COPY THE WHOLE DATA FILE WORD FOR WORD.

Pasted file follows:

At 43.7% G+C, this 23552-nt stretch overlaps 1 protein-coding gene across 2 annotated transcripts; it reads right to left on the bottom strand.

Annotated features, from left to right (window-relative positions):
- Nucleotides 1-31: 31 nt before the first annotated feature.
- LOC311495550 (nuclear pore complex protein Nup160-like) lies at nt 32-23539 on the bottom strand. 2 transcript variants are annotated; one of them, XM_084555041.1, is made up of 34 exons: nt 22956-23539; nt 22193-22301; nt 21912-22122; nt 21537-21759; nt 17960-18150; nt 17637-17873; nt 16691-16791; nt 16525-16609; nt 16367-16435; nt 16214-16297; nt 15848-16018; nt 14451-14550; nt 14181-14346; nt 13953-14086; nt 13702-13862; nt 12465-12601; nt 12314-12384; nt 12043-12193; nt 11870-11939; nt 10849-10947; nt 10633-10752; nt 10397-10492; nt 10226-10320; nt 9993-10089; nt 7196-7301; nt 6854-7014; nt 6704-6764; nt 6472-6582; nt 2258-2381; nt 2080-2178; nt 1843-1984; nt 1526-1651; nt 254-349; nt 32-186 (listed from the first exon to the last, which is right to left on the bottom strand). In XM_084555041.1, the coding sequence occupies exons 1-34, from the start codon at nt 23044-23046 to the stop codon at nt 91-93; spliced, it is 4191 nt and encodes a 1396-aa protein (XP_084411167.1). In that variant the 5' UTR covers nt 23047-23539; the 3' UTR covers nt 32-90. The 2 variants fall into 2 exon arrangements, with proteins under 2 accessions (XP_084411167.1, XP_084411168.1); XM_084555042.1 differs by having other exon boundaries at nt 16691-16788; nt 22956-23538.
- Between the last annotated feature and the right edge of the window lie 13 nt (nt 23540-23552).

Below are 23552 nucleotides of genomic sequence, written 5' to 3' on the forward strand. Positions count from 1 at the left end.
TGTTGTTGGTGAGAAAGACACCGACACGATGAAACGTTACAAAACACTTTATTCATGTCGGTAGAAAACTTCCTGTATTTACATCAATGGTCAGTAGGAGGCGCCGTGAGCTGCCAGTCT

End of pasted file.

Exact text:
At 43.7% G+C, this 23552-nt stretch overlaps 1 protein-coding gene across 2 annotated transcripts; it reads right to left on the bottom strand.

Annotated features, from left to right (window-relative positions):
- Nucleotides 1-31: 31 nt before the first annotated feature.
- LOC311495550 (nuclear pore complex protein Nup160-like) lies at nt 32-23539 on the bottom strand. 2 transcript variants are annotated; one of them, XM_084555041.1, is made up of 34 exons: nt 22956-23539; nt 22193-22301; nt 21912-22122; nt 21537-21759; nt 17960-18150; nt 17637-17873; nt 16691-16791; nt 16525-16609; nt 16367-16435; nt 16214-16297; nt 15848-16018; nt 14451-14550; nt 14181-14346; nt 13953-14086; nt 13702-13862; nt 12465-12601; nt 12314-12384; nt 12043-12193; nt 11870-11939; nt 10849-10947; nt 10633-10752; nt 10397-10492; nt 10226-10320; nt 9993-10089; nt 7196-7301; nt 6854-7014; nt 6704-6764; nt 6472-6582; nt 2258-2381; nt 2080-2178; nt 1843-1984; nt 1526-1651; nt 254-349; nt 32-186 (listed from the first exon to the last, which is right to left on the bottom strand). In XM_084555041.1, the coding sequence occupies exons 1-34, from the start codon at nt 23044-23046 to the stop codon at nt 91-93; spliced, it is 4191 nt and encodes a 1396-aa protein (XP_084411167.1). In that variant the 5' UTR covers nt 23047-23539; the 3' UTR covers nt 32-90. The 2 variants fall into 2 exon arrangements, with proteins under 2 accessions (XP_084411167.1, XP_084411168.1); XM_084555042.1 differs by having other exon boundaries at nt 16691-16788; nt 22956-23538.
- Between the last annotated feature and the right edge of the window lie 13 nt (nt 23540-23552).

Below are 23552 nucleotides of genomic sequence, written 5' to 3' on the forward strand. Positions count from 1 at the left end.
TGTTGTTGGTGAGAAAGACACCGACACGATGAAACGTTACAAAACACTTTATTCATGTCGGTAGAAAACTTCCTGTATTTACATCAATGGTCAGTAGGAGGCGCCGTGAGCTGCCAGTCT